The joys of old age – or not.
So there I am, earlyish this morning, searching the garden for invertebrates, macro in hand, reading glasses on because I’m soooo long-sighted now, and therefore needing to be no more than about eighteen inches away from any surface I’m checking, because that’s the distance they’re set up for. And I wander over to the pyracantha to look for shieldbugs, lean forward, and realise that I’m almost nose to nose with a Southern Hawker.
I reeled backwards, and then inched forward again, as though it were remotely possible that he hadn’t noticed me the first time round. You cannot creep up on a dragonfly, even if you don’t blunder right into its personal space, because their wraparound eyes give them near-360° vision, and some part of their brain is always watching for danger. Luckily though, Mr Whiskers here was still a bit cold, or it’s likely that he’d have left in a huff – and I’d probably have keeled over in shock when he took off in my face – but as it was he tolerated my attention with reasonable grace, and I got all the photos I could possibly have asked for.
Today was the kind of warm and sunny early September day that feels like a pre-autumn gift, and R and I spent quite a bit of it in the garden – partly working, but we also sat out on the patio before lunch with some chilled rosé wine, just enjoying the moment. I also (of course) went on periodic bug hunts with the camera, and found some quite interesting subjects.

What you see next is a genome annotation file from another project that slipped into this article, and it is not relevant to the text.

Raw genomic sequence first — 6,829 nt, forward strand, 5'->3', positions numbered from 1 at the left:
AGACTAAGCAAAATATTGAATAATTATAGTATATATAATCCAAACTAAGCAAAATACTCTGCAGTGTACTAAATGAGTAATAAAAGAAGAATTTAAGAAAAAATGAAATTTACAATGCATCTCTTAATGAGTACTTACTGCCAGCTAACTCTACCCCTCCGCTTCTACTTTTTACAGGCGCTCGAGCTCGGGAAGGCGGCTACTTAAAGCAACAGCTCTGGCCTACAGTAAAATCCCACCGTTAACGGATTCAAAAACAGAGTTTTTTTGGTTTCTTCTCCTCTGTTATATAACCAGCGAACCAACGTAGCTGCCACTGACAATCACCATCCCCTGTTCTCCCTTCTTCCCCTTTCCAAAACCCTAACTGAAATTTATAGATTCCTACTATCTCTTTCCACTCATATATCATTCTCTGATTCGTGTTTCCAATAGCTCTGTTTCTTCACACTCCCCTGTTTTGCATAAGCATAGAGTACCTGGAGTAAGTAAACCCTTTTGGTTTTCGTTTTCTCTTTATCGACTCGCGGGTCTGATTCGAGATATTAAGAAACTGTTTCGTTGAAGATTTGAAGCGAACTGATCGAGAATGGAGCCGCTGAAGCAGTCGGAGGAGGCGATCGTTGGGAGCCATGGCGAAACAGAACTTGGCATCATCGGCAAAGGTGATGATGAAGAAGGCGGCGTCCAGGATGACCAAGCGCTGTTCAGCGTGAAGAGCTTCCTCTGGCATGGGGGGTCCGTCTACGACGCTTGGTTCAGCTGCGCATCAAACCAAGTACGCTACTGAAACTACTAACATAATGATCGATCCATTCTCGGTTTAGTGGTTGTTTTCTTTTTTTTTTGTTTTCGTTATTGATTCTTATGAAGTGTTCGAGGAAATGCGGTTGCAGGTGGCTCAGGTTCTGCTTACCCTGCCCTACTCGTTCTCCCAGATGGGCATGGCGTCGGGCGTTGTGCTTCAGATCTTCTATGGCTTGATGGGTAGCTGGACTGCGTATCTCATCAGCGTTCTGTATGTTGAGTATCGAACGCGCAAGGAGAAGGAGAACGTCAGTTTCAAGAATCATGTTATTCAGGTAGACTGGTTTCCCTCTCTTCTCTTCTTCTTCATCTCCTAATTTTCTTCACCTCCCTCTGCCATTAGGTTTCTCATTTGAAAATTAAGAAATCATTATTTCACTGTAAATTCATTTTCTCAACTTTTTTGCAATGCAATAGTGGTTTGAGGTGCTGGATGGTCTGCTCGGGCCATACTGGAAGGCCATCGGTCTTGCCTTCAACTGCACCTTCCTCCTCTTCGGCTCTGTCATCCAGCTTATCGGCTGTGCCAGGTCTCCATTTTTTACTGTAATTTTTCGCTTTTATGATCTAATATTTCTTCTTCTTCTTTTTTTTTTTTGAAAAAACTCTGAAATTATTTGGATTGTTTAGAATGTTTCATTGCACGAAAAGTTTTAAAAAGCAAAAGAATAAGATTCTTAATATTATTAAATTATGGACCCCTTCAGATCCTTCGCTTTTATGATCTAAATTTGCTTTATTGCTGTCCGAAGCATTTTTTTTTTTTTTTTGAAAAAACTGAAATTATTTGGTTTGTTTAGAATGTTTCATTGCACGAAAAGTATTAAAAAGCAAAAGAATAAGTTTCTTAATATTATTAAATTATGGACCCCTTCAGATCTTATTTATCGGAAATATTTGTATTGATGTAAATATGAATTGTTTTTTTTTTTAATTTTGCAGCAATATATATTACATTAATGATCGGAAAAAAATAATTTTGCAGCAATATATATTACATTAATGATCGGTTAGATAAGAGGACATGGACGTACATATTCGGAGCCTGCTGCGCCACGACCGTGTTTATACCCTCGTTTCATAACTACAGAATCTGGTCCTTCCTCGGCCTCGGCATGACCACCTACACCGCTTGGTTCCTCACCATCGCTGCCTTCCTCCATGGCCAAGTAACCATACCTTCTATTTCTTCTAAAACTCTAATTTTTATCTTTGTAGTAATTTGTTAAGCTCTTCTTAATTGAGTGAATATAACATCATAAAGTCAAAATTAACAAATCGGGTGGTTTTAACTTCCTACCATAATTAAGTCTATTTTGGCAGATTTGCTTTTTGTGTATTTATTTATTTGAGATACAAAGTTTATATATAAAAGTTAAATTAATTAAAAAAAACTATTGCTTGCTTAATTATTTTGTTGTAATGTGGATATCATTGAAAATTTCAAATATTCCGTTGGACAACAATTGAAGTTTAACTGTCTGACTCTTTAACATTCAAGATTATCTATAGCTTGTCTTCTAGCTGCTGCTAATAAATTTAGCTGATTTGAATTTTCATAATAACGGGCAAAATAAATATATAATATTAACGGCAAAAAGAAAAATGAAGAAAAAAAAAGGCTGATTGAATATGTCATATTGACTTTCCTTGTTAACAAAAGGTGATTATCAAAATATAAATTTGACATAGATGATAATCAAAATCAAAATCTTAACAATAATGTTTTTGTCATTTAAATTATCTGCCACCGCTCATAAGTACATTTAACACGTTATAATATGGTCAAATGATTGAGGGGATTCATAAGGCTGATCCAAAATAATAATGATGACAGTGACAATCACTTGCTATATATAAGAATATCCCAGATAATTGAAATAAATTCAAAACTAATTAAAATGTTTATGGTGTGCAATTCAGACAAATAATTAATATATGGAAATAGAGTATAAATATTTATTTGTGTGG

This afternoon while I was down in the wild garden I had another close encounter with a male Southern Hawker. Whether or not it was Mr Whiskers again, I can’t say – you can identify a Southern Hawker by the unique markings on its face, but that won’t help you if you have elderly eyes and he’s zooming around hunting, as this one was. I stood and watched his performance from the side of the garden for a few moments, and then walked out into the middle of the area and marvelled as he flew circuits around me. Suddenly he turned and flew straight towards me, then went into a steep climb that took him right over my head, and disappeared into the next-door garden. As he flew almost vertically past my face, I heard not only the sound of his wings, but also a faint ‘snick’, which I always assume is a dragonfly’s mandibles closing on some tiny airborne item of prey. The experience made me laugh aloud with pleasure, though as I said to R afterwards, if any other three inch long insect had flown at me like that, I’d probably have ducked and screamed.
Dragonflies, though. Dragonflies are just… special.